Regrets of My Life, Part Two

“How do we deal with our life’s regrets?” was the question I left you with in my previous post. Here are some stories that answer that question.
In our early years on the field, I delighted in joking with our missionary friends and neighbours and complimenting them. Their responses often made me feel great. Unfortunately, these friends tended to be women. What was worse, I sometimes neglected to spend sufficient time with my own lovely young wife and daughters. When, after far too long a time, I finally realized how much my thoughtless and selfish behaviour hurt my wife, I deeply regretted my actions.
I also regret being undiplomatic with powerful Brazilian government officials. I should have been wise as a serpent and harmless as a dove. I was not. I was as wise as a dove and my conversations with them may have harmed more than helped my ministry. Instead of enthusiastically casting my personal vision for what we wanted to do to help the Canelas physically, socially, economically, educationally and spiritually, I should have asked the  Brazilian official, “What is your dream for the Canela?” then shown him how we could help turn his dream into reality.
Jo shocked me one day when she said, “It’s no fun being married to you.” What?! We were the only family in the missionary community that had a regular family fun night each week. I regularly took our daughters out on individual dates in their teens. 
But there was something missing: I was driven to work, “married to the ministry” and to relax I turned to what Jo called “your crusades” which involved lobbying fellow missionaries and leaders to change policies on anything I felt strongly about, from printing Scripture portions to the location of new sidewalks. How I wished that I had sat down with Jo and said, “Let’s think up some fun and relaxing things we can do together, and make sure we do some every week.”
We all have said, “I wish I had done . . .” or “If only I . . .” and from there it is a small step to, “I’m such an idiot!” “Why didn’t I . . . ?” and other expressions of regret and self-loathing. Saying that is not bad in that we need to face up to things we have done wrong and the good things we didn’t do. Where we have sinned against God, we need to confess our sin and accept His forgiveness. Sometimes we simply goof up, forget something, or make small mistakes. They aren’t sins, just dumb things we do that confirm our humanity. We need to forgive ourselves for those actions too.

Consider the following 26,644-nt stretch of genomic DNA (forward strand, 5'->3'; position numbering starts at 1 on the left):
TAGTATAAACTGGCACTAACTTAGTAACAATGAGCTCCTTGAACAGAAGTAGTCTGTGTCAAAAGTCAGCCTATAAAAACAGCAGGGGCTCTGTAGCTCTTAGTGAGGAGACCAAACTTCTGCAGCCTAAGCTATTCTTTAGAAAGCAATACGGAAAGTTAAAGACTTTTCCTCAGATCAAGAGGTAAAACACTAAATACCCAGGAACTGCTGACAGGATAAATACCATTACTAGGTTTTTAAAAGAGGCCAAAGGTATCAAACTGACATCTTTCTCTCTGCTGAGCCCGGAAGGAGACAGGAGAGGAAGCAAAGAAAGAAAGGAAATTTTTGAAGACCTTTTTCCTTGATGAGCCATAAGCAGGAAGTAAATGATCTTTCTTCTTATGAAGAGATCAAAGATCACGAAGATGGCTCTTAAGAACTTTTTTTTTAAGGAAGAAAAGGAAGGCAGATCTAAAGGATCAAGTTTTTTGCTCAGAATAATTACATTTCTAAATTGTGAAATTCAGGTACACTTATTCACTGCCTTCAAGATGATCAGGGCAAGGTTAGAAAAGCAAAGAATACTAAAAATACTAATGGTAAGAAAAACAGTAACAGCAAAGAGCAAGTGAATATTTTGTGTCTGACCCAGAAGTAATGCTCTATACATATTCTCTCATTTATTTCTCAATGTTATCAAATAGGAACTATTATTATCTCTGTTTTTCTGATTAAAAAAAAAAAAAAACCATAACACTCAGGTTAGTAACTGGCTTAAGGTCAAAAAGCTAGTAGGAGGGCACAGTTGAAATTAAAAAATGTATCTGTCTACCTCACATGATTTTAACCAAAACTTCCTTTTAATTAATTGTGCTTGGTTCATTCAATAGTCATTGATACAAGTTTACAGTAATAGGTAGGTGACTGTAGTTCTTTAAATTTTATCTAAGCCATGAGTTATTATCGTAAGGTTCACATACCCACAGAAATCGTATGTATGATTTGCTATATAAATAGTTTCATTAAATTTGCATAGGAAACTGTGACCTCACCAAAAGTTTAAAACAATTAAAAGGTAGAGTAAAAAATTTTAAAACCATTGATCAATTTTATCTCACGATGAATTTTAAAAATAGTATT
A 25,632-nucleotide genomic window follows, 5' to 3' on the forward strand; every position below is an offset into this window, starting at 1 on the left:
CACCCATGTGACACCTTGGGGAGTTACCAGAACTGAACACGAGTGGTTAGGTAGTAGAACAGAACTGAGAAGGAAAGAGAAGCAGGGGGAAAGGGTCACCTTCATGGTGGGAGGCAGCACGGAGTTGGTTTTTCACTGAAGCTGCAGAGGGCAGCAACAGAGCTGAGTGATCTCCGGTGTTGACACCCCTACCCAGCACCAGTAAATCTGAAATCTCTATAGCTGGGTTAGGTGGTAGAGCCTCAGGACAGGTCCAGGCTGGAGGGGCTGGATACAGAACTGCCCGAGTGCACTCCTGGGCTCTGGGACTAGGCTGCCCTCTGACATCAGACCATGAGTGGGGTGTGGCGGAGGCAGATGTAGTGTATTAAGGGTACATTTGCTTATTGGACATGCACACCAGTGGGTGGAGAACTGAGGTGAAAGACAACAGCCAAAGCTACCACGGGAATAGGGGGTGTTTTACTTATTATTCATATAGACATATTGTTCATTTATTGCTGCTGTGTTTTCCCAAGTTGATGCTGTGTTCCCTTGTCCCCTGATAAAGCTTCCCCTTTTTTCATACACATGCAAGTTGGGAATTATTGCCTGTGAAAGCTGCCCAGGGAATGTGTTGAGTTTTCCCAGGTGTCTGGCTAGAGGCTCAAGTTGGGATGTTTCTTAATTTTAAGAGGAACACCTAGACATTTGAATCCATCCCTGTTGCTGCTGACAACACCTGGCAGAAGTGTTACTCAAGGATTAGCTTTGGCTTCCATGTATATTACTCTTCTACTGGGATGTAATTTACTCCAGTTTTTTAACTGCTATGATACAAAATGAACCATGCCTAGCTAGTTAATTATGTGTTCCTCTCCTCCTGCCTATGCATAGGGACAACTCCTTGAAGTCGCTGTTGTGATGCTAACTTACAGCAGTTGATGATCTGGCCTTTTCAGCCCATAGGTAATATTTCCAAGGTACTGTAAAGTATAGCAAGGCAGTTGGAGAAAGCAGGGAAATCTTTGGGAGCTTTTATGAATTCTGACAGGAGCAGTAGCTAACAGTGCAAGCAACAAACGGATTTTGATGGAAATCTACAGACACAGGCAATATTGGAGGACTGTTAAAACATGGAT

Many of us regret something we did or did not do in the context of our families. Whenever possible we must make things right with those affected by our actions or inactions affected. We need to admit we messed up, ask for forgiveness, and change our behaviour. But once we have done that, we need to forgive ourselves, and stop beating ourselves up over these regrets.
Satan will try to remind us of the mistakes and wrong choices we have made, and of the hurts and embarrassment we have caused, and he will do this when we are the most vulnerable, just when we are trying to make a new start. That’s when we need to declare,
“Since God forgives my sin against Him, I also forgive my sin against myself. Satan, get out of here, I am forgiven and God gives me daily strength to live the way He wants me to live!”

Please email me. jack_popjes@wycliffe.ca

Regrets of my life, Part One

“If, knowing what you now know, you were able to do your whole translation program over again, what would you do differently?” I asked the veteran Bible translator. As a relative newbie, still in the first years of our program I expected this expert to give me esoteric advice on language learning or translation techniques. I was blown away by his answer.
“I would take more vacations.”
“Huh?” I couldn’t believe my ears. More vacations? Until that time we had not taken any vacations. It was work, work, work, day in, day out, month after month, ever since we arrived in Brazil.
He further told me that although he and his wife took time to retreat and rest quite often, they also traveled abroad once a year to the Caribbean to take a two-week-long vacation. And he wished he had taken more!
After that conversation our family made some good decisions about vacations. No, not annual Caribbean vacations, but we did work with other missionaries to build a small house a hundred metres from a beach on the Amazon. We spent as much time there as often as we could. We also took Brazilian vacation trips by car, staying with friends or in cheap hotels. We built some good memories. No regrets about vacations!
But I do have other regrets.